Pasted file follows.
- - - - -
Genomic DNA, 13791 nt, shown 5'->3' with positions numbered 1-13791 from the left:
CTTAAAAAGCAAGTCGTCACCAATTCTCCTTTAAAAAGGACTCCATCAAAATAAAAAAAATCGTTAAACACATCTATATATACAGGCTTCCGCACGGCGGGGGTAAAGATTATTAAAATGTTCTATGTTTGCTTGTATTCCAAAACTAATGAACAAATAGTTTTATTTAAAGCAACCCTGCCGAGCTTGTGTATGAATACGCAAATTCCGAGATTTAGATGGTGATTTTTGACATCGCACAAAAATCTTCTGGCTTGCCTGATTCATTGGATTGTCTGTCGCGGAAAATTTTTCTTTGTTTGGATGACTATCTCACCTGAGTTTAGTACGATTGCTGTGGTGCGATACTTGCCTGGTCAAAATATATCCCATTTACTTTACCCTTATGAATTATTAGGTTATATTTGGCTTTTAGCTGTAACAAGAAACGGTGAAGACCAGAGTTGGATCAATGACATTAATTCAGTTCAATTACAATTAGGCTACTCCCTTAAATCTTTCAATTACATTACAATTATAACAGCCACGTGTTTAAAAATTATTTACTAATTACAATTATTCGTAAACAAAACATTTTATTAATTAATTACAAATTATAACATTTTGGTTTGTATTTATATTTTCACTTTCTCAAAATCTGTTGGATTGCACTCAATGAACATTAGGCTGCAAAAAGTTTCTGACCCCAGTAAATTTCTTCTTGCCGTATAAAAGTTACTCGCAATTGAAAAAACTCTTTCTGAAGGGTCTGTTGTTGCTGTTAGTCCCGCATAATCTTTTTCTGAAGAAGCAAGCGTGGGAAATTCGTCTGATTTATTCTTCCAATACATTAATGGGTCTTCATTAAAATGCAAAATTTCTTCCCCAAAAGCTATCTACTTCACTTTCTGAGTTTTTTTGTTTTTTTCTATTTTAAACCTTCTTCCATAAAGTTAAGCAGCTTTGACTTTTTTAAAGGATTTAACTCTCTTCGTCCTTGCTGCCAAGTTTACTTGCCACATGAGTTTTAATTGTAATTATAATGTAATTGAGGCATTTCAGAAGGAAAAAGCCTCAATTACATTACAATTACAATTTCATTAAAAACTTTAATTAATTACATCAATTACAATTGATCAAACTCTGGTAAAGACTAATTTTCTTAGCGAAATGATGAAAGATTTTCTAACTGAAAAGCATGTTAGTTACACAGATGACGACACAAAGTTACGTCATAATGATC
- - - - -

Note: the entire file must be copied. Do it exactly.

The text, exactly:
Genomic DNA, 13791 nt, shown 5'->3' with positions numbered 1-13791 from the left:
CTTAAAAAGCAAGTCGTCACCAATTCTCCTTTAAAAAGGACTCCATCAAAATAAAAAAAATCGTTAAACACATCTATATATACAGGCTTCCGCACGGCGGGGGTAAAGATTATTAAAATGTTCTATGTTTGCTTGTATTCCAAAACTAATGAACAAATAGTTTTATTTAAAGCAACCCTGCCGAGCTTGTGTATGAATACGCAAATTCCGAGATTTAGATGGTGATTTTTGACATCGCACAAAAATCTTCTGGCTTGCCTGATTCATTGGATTGTCTGTCGCGGAAAATTTTTCTTTGTTTGGATGACTATCTCACCTGAGTTTAGTACGATTGCTGTGGTGCGATACTTGCCTGGTCAAAATATATCCCATTTACTTTACCCTTATGAATTATTAGGTTATATTTGGCTTTTAGCTGTAACAAGAAACGGTGAAGACCAGAGTTGGATCAATGACATTAATTCAGTTCAATTACAATTAGGCTACTCCCTTAAATCTTTCAATTACATTACAATTATAACAGCCACGTGTTTAAAAATTATTTACTAATTACAATTATTCGTAAACAAAACATTTTATTAATTAATTACAAATTATAACATTTTGGTTTGTATTTATATTTTCACTTTCTCAAAATCTGTTGGATTGCACTCAATGAACATTAGGCTGCAAAAAGTTTCTGACCCCAGTAAATTTCTTCTTGCCGTATAAAAGTTACTCGCAATTGAAAAAACTCTTTCTGAAGGGTCTGTTGTTGCTGTTAGTCCCGCATAATCTTTTTCTGAAGAAGCAAGCGTGGGAAATTCGTCTGATTTATTCTTCCAATACATTAATGGGTCTTCATTAAAATGCAAAATTTCTTCCCCAAAAGCTATCTACTTCACTTTCTGAGTTTTTTTGTTTTTTTCTATTTTAAACCTTCTTCCATAAAGTTAAGCAGCTTTGACTTTTTTAAAGGATTTAACTCTCTTCGTCCTTGCTGCCAAGTTTACTTGCCACATGAGTTTTAATTGTAATTATAATGTAATTGAGGCATTTCAGAAGGAAAAAGCCTCAATTACATTACAATTACAATTTCATTAAAAACTTTAATTAATTACATCAATTACAATTGATCAAACTCTGGTAAAGACTAATTTTCTTAGCGAAATGATGAAAGATTTTCTAACTGAAAAGCATGTTAGTTACACAGATGACGACACAAAGTTACGTCATAATGATC